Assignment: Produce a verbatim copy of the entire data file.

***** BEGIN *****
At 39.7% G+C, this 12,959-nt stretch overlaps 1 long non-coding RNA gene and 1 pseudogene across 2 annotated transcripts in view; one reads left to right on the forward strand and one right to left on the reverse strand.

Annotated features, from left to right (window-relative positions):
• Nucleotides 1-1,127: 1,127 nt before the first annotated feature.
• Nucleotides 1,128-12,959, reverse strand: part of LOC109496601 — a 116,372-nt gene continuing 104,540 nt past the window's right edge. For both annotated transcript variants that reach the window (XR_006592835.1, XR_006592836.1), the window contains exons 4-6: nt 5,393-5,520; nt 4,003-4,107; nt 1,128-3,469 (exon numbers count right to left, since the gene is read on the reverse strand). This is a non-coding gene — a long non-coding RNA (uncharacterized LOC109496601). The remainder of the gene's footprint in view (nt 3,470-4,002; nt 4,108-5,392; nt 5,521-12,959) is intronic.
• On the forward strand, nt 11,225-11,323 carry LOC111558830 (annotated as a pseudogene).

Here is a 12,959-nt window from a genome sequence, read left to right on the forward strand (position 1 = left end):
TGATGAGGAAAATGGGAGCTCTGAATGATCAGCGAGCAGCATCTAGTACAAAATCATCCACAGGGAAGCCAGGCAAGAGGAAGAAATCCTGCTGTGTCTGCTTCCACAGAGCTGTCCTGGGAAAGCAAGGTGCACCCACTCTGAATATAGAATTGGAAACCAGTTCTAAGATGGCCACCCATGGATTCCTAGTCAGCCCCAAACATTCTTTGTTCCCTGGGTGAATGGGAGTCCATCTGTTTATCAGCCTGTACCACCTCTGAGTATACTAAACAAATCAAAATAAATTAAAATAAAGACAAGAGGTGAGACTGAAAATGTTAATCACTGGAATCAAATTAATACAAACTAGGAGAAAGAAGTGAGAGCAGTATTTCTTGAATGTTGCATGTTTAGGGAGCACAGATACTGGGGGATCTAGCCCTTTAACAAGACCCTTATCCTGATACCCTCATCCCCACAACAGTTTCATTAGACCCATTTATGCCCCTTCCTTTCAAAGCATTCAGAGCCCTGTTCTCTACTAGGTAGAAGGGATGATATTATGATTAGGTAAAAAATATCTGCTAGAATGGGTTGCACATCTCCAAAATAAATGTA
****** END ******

At 39.7% G+C, this 12,959-nt stretch overlaps 1 long non-coding RNA gene and 1 pseudogene across 2 annotated transcripts in view; one reads left to right on the forward strand and one right to left on the reverse strand.

Annotated features, from left to right (window-relative positions):
• Nucleotides 1-1,127: 1,127 nt before the first annotated feature.
• Nucleotides 1,128-12,959, reverse strand: part of LOC109496601 — a 116,372-nt gene continuing 104,540 nt past the window's right edge. For both annotated transcript variants that reach the window (XR_006592835.1, XR_006592836.1), the window contains exons 4-6: nt 5,393-5,520; nt 4,003-4,107; nt 1,128-3,469 (exon numbers count right to left, since the gene is read on the reverse strand). This is a non-coding gene — a long non-coding RNA (uncharacterized LOC109496601). The remainder of the gene's footprint in view (nt 3,470-4,002; nt 4,108-5,392; nt 5,521-12,959) is intronic.
• On the forward strand, nt 11,225-11,323 carry LOC111558830 (annotated as a pseudogene).

Here is a 12,959-nt window from a genome sequence, read left to right on the forward strand (position 1 = left end):
TGATGAGGAAAATGGGAGCTCTGAATGATCAGCGAGCAGCATCTAGTACAAAATCATCCACAGGGAAGCCAGGCAAGAGGAAGAAATCCTGCTGTGTCTGCTTCCACAGAGCTGTCCTGGGAAAGCAAGGTGCACCCACTCTGAATATAGAATTGGAAACCAGTTCTAAGATGGCCACCCATGGATTCCTAGTCAGCCCCAAACATTCTTTGTTCCCTGGGTGAATGGGAGTCCATCTGTTTATCAGCCTGTACCACCTCTGAGTATACTAAACAAATCAAAATAAATTAAAATAAAGACAAGAGGTGAGACTGAAAATGTTAATCACTGGAATCAAATTAATACAAACTAGGAGAAAGAAGTGAGAGCAGTATTTCTTGAATGTTGCATGTTTAGGGAGCACAGATACTGGGGGATCTAGCCCTTTAACAAGACCCTTATCCTGATACCCTCATCCCCACAACAGTTTCATTAGACCCATTTATGCCCCTTCCTTTCAAAGCATTCAGAGCCCTGTTCTCTACTAGGTAGAAGGGATGATATTATGATTAGGTAAAAAATATCTGCTAGAATGGGTTGCACATCTCCAAAATAAATGTA